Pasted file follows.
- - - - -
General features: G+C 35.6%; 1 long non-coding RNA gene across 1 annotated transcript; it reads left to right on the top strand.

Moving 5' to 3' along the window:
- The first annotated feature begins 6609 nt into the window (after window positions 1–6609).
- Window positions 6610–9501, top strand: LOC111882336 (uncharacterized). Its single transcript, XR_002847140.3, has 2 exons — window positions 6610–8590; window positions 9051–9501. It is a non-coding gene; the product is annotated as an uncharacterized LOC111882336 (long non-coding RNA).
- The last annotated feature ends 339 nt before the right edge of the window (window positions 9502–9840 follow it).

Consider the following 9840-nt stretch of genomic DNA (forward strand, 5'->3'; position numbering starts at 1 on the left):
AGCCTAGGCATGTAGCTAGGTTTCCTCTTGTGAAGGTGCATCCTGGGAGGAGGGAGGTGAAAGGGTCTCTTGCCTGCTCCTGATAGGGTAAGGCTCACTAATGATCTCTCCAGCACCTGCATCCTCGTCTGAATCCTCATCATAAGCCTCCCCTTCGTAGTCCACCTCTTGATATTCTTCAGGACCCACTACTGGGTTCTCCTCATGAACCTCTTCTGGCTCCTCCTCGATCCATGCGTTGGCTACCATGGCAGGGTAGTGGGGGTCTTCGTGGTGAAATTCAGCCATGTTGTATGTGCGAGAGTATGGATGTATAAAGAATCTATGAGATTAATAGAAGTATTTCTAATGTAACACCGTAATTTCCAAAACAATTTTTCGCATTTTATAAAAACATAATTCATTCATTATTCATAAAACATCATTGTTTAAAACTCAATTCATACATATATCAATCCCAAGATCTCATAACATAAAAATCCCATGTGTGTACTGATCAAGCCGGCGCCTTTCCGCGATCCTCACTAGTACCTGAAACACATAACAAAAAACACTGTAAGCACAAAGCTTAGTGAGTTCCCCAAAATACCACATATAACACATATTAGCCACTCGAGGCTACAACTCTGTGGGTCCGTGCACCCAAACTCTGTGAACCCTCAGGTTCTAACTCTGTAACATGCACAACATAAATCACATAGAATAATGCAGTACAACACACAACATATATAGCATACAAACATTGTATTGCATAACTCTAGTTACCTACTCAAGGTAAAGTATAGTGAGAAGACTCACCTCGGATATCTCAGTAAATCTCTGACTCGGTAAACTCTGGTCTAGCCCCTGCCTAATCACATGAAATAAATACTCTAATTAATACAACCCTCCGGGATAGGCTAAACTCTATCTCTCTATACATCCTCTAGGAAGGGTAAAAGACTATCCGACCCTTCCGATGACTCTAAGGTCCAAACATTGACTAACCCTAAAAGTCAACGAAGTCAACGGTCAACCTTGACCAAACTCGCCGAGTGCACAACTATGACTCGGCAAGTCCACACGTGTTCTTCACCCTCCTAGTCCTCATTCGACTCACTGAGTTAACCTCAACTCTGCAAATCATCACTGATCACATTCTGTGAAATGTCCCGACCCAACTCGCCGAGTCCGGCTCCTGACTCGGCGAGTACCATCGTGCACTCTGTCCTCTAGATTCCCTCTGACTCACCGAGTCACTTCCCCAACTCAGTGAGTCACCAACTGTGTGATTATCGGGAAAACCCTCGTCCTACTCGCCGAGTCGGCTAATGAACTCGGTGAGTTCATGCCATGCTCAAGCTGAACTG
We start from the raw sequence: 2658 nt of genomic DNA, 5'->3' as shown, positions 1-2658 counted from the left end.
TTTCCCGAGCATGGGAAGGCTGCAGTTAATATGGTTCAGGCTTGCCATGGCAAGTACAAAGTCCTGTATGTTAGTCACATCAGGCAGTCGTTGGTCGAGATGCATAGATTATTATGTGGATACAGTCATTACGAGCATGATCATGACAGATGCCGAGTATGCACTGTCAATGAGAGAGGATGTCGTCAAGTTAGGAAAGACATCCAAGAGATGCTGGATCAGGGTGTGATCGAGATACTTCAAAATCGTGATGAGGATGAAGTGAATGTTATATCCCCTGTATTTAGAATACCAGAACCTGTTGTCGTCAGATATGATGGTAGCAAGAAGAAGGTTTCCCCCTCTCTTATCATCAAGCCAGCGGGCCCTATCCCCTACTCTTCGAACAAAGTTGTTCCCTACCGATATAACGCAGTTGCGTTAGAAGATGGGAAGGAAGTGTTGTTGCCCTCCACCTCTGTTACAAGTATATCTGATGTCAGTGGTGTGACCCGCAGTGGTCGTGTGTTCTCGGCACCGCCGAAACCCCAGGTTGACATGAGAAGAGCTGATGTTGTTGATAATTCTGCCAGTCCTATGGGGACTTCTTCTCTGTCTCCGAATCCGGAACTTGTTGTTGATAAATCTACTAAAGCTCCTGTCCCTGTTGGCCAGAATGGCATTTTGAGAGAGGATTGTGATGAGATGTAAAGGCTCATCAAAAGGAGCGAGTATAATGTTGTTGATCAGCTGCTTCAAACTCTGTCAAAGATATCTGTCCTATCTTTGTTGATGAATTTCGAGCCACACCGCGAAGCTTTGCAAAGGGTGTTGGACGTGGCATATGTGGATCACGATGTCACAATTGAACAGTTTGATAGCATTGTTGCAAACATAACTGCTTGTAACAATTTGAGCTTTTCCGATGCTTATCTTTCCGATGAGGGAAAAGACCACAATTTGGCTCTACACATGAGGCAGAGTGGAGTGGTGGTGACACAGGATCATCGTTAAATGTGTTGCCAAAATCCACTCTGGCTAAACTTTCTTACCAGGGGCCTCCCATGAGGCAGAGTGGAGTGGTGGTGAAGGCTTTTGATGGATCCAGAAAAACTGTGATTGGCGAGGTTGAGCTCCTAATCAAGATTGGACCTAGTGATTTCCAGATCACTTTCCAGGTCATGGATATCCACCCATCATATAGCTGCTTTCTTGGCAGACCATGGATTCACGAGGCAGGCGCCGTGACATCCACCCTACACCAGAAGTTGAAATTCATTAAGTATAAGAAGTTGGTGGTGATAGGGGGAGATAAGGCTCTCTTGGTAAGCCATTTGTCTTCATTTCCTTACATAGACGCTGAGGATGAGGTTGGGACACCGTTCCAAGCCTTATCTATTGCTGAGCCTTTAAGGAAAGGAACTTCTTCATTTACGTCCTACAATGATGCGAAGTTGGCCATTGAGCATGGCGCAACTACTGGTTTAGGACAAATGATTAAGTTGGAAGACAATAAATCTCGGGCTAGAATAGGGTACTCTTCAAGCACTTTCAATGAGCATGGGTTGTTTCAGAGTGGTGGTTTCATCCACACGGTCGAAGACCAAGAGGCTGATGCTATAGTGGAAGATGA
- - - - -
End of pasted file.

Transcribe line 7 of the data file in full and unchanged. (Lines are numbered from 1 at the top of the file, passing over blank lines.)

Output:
AGCCTAGGCATGTAGCTAGGTTTCCTCTTGTGAAGGTGCATCCTGGGAGGAGGGAGGTGAAAGGGTCTCTTGCCTGCTCCTGATAGGGTAAGGCTCACTAATGATCTCTCCAGCACCTGCATCCTCGTCTGAATCCTCATCATAAGCCTCCCCTTCGTAGTCCACCTCTTGATATTCTTCAGGACCCACTACTGGGTTCTCCTCATGAACCTCTTCTGGCTCCTCCTCGATCCATGCGTTGGCTACCATGGCAGGGTAGTGGGGGTCTTCGTGGTGAAATTCAGCCATGTTGTATGTGCGAGAGTATGGATGTATAAAGAATCTATGAGATTAATAGAAGTATTTCTAATGTAACACCGTAATTTCCAAAACAATTTTTCGCATTTTATAAAAACATAATTCATTCATTATTCATAAAACATCATTGTTTAAAACTCAATTCATACATATATCAATCCCAAGATCTCATAACATAAAAATCCCATGTGTGTACTGATCAAGCCGGCGCCTTTCCGCGATCCTCACTAGTACCTGAAACACATAACAAAAAACACTGTAAGCACAAAGCTTAGTGAGTTCCCCAAAATACCACATATAACACATATTAGCCACTCGAGGCTACAACTCTGTGGGTCCGTGCACCCAAACTCTGTGAACCCTCAGGTTCTAACTCTGTAACATGCACAACATAAATCACATAGAATAATGCAGTACAACACACAACATATATAGCATACAAACATTGTATTGCATAACTCTAGTTACCTACTCAAGGTAAAGTATAGTGAGAAGACTCACCTCGGATATCTCAGTAAATCTCTGACTCGGTAAACTCTGGTCTAGCCCCTGCCTAATCACATGAAATAAATACTCTAATTAATACAACCCTCCGGGATAGGCTAAACTCTATCTCTCTATACATCCTCTAGGAAGGGTAAAAGACTATCCGACCCTTCCGATGACTCTAAGGTCCAAACATTGACTAACCCTAAAAGTCAACGAAGTCAACGGTCAACCTTGACCAAACTCGCCGAGTGCACAACTATGACTCGGCAAGTCCACACGTGTTCTTCACCCTCCTAGTCCTCATTCGACTCACTGAGTTAACCTCAACTCTGCAAATCATCACTGATCACATTCTGTGAAATGTCCCGACCCAACTCGCCGAGTCCGGCTCCTGACTCGGCGAGTACCATCGTGCACTCTGTCCTCTAGATTCCCTCTGACTCACCGAGTCACTTCCCCAACTCAGTGAGTCACCAACTGTGTGATTATCGGGAAAACCCTCGTCCTACTCGCCGAGTCGGCTAATGAACTCGGTGAGTTCATGCCATGCTCAAGCTGAACTG